2) The “String Quintet in B-Flat Major, K. 174, composed in 1773 at the age of 17, was a watershed in string ensemble writing for Mozart, especially when compared to the set of six “Viennese” string quartets he completed immediately before this work. This set of six “Viennese” string quartets, drawing at least in part from the influence of Haydn’s Op. 20 set, with fugal finales in the first and the sixth quartet,  and the addition of minuets, are a definite advance from Mozart’s earlier six “Milanese” string quartets, which featured three movements in the “Italian” style. Still, Mozart’s finales in these “Viennese” quartets tend to be quite short, and while I myself consider all of them masterpieces except for the second of the set in A major, they are still fairly “lightweight” in content and are still some distance away from the maturity and mastery found in his six string quartets dedicated to his friend and mentor, Joseph Haydn.  Nevertheless they are still quite lovely, elegant, and gracefully epitomizing the Classical style.   In the “Haydn” quartets, Mozart achieved the pinnacle of his string quartet writing, composed between 1782 and 1785 when Mozart had settled in Vienna, and after he had been exposed to Haydn’s latest and highly influential Op. 33 set of six string quartets of 1781. What is most striking about the “String Quintet in B-Flat Major,” K. 174 is the overall scope of the work in comparison to the “Viennese” quartets. As if literally overnight, Mozart jumped to full maturity in his string writing, with this work lasting nearly twice as long – almost 30 minutes compared to the last of the “Viennese” quartets, K. 173 in D minor, which lasts some 15 minutes with a short 3-minute fugal finale. In the “String Quintet” K. 174, Mozart wrote a long and fully developed sonata-form first movement replete with amazing contrapuntal execution in the development section, followed by a moving and transcendentally beautiful adagio. The minuet has an energy and a vitality beyond that of some of the minuets found in the “Viennese” quartets, and Mozart even composed a very interesting and lovely second trio of this minuet he discarded from the final version. But the crowning jewel of this work which really makes it stand out above all of his string writing to date is the finale. Mozart must have placed great value on this work, trying to make it more and more perfect, as evidenced by the composition of the second trio in the minuet, and even going so far as to compose an entire second finale for it. Both finales last approximately five and a half minutes – almost twice as long as the K. 173 string quartet finale written immediately before this work. Mozart decided on the version which utilizes the main motific eighth-note theme to start the movement, instead of the other discarded version which begins with the running sixteenth-note figure. The two finales reveal an insightful look into Mozart’s compositional process, how he would rework themes and motifs, and rearrange them to achieve what he considered the best version of those combined ideas. It is fascinating in both finales, how Mozart handled the same musical ideas in very different ways in two equally perfect finales. It is one of many testaments to his amazingly ingenious compositional ability. The finales of this quintet are extended rondos which display a staggering contrapuntal mastery and complexity in conception which was unprecedented for Mozart’s string writing at the time, and is at least the equal in skill and execution of any finale Mozart wrote for the “Haydn” quartets several years later, not to mention in his late string quintets of 1787, and 1790-91.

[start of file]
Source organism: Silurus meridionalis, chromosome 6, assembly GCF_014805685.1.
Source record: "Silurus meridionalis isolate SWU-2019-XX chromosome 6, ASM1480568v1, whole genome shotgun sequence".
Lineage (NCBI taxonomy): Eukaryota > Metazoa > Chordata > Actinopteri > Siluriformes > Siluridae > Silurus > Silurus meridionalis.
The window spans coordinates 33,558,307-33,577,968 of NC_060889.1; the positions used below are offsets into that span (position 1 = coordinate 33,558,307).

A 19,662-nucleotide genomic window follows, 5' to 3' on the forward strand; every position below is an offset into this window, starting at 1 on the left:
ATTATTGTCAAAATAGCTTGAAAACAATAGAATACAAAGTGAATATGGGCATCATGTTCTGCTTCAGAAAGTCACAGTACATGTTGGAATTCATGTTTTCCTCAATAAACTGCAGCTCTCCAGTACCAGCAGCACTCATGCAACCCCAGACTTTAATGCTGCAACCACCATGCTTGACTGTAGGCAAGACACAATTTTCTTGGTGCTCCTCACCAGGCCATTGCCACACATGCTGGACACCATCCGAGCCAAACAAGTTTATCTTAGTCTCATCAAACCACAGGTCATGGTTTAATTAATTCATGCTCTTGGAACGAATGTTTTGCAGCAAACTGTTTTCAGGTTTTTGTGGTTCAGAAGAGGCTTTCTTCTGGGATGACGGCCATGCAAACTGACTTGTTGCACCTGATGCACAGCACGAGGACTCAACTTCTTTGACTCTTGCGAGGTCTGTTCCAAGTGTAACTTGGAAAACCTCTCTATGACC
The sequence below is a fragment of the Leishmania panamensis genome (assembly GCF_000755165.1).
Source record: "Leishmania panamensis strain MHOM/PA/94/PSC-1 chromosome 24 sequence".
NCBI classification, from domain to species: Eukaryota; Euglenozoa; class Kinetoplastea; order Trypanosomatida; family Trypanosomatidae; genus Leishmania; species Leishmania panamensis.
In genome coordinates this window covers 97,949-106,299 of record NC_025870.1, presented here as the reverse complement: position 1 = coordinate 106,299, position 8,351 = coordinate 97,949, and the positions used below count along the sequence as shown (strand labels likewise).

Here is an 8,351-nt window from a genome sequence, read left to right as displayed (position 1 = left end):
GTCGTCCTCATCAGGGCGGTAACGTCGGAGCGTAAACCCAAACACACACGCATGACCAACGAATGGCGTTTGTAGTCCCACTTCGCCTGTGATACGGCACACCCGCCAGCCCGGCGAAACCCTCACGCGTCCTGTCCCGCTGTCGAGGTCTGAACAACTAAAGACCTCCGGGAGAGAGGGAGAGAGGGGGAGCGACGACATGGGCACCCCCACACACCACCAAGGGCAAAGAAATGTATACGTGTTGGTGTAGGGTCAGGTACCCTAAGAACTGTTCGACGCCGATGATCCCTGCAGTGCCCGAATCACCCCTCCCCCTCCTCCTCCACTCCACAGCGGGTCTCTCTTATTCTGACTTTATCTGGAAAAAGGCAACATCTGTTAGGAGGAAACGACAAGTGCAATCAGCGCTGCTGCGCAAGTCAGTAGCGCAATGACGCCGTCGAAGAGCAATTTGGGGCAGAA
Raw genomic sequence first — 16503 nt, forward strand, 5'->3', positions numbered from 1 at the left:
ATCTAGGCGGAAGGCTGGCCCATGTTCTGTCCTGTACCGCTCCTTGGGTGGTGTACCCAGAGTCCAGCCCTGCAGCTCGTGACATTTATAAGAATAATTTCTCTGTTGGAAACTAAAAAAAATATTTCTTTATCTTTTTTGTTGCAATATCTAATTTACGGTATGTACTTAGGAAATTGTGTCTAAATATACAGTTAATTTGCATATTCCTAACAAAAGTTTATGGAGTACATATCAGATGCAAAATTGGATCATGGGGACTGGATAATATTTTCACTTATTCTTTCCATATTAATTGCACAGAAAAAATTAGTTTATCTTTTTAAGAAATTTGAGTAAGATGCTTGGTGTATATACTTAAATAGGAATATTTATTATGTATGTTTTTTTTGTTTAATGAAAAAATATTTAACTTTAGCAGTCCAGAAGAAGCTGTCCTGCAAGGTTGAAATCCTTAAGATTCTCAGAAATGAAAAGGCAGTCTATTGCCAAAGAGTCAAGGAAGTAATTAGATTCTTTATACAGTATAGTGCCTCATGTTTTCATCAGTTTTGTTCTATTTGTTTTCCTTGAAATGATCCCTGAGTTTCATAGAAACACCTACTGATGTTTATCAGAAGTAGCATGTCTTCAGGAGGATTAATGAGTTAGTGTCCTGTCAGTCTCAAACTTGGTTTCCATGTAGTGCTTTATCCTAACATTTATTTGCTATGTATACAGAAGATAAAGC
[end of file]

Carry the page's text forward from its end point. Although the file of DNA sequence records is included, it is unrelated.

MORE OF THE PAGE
3) “Symphonies No. 25 in G Minor, K. 183, and No. 29 in A Major,” K. 201. Mozart wrote literally dozens of symphonies in his youth, starting with his first at the age of eight. However, while some are more interesting and convincing than others, none can compare to the maturity and mastery of these two symphonies, epitomizing the elegance, balance, and contrast of the Classical style – one reflecting the dark side, and in the other, the light. Once again, we have a watershed moment in Mozart’s development as a composer at the age of 17 when on October 5, 1773 he completed the “Symphony No. 25 in G Minor,” K. 183, the “little G-minor,” and at the age of 18, in 1774, when he composed the “Symphony No. 29 in A Major,” K. 201. Both are undisputed masterpieces lasting almost a half hour in duration, and featuring four movements which include minuets and trios, brilliant rondo-finales, and a seriousness and maturity in their conception unequalled in all of his symphonies preceding them.